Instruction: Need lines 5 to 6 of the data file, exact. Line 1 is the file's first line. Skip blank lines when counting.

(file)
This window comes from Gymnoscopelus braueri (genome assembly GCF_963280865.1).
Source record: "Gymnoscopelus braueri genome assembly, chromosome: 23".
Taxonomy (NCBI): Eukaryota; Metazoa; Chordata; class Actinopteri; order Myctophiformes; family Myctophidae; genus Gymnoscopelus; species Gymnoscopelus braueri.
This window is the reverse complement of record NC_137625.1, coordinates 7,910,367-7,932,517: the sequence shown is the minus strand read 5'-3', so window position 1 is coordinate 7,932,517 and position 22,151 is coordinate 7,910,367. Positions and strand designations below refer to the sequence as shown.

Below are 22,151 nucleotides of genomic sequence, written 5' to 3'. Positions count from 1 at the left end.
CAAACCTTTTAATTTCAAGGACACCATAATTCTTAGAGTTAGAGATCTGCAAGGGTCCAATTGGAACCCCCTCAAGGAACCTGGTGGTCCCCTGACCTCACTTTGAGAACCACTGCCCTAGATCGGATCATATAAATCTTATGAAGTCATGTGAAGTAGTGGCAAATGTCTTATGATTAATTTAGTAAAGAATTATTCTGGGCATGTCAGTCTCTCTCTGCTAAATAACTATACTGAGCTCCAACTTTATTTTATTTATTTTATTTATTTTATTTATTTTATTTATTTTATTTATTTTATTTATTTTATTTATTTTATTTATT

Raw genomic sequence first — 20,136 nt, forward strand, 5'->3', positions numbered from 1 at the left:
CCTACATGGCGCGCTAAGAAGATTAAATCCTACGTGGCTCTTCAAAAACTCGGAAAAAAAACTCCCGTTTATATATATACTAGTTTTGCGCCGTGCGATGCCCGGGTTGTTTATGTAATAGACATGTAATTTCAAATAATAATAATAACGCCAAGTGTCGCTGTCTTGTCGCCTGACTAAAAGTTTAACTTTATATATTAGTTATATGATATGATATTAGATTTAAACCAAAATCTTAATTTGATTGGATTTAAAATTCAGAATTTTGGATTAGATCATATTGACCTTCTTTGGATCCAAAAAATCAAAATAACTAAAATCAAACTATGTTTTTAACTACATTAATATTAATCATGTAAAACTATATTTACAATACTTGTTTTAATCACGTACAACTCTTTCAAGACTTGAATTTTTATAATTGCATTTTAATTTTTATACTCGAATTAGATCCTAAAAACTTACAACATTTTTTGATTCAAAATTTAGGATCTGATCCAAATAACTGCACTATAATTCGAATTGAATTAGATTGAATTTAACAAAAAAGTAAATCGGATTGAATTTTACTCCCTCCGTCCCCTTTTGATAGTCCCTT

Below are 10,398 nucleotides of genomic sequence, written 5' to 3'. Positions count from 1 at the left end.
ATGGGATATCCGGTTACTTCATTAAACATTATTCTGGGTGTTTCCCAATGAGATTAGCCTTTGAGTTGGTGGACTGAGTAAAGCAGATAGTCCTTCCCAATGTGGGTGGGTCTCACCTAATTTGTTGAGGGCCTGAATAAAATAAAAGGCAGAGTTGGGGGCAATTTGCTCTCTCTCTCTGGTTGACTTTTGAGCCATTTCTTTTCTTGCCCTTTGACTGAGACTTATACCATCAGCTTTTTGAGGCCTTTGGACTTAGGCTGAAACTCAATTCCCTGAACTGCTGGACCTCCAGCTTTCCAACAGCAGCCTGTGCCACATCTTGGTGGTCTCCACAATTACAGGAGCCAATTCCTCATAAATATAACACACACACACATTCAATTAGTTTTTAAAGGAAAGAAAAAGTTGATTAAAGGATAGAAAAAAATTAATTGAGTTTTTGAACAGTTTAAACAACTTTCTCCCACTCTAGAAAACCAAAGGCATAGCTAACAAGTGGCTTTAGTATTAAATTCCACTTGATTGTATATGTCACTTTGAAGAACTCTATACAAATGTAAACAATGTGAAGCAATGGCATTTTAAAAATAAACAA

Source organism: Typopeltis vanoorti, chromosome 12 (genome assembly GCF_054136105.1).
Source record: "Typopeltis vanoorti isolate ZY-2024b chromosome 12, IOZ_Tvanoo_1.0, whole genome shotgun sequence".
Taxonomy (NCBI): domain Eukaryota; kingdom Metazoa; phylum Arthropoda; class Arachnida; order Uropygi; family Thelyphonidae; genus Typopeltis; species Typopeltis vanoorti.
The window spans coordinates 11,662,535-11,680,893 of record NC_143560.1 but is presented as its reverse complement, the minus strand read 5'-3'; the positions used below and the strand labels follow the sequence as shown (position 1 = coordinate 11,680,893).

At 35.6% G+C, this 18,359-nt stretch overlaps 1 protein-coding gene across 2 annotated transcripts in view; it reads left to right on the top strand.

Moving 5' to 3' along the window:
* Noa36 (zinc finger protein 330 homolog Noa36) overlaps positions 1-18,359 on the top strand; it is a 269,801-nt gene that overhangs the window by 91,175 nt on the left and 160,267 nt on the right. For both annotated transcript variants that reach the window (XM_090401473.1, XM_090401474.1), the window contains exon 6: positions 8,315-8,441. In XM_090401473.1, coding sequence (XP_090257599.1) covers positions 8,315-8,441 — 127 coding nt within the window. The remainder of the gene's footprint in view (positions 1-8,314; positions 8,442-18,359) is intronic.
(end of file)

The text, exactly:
Below are 22,151 nucleotides of genomic sequence, written 5' to 3'. Positions count from 1 at the left end.
CAAACCTTTTAATTTCAAGGACACCATAATTCTTAGAGTTAGAGATCTGCAAGGGTCCAATTGGAACCCCCTCAAGGAACCTGGTGGTCCCCTGACCTCACTTTGAGAACCACTGCCCTAGATCGGATCATATAAATCTTATGAAGTCATGTGAAGTAGTGGCAAATGTCTTATGATTAATTTAGTAAAGAATTATTCTGGGCATGTCAGTCTCTCTCTGCTAAATAACTATACTGAGCTCCAACTTTATTTTATTTATTTTATTTATTTTATTTATTTTATTTATTTTATTTATTTTATTTATTTTATTTATTTTATTTATT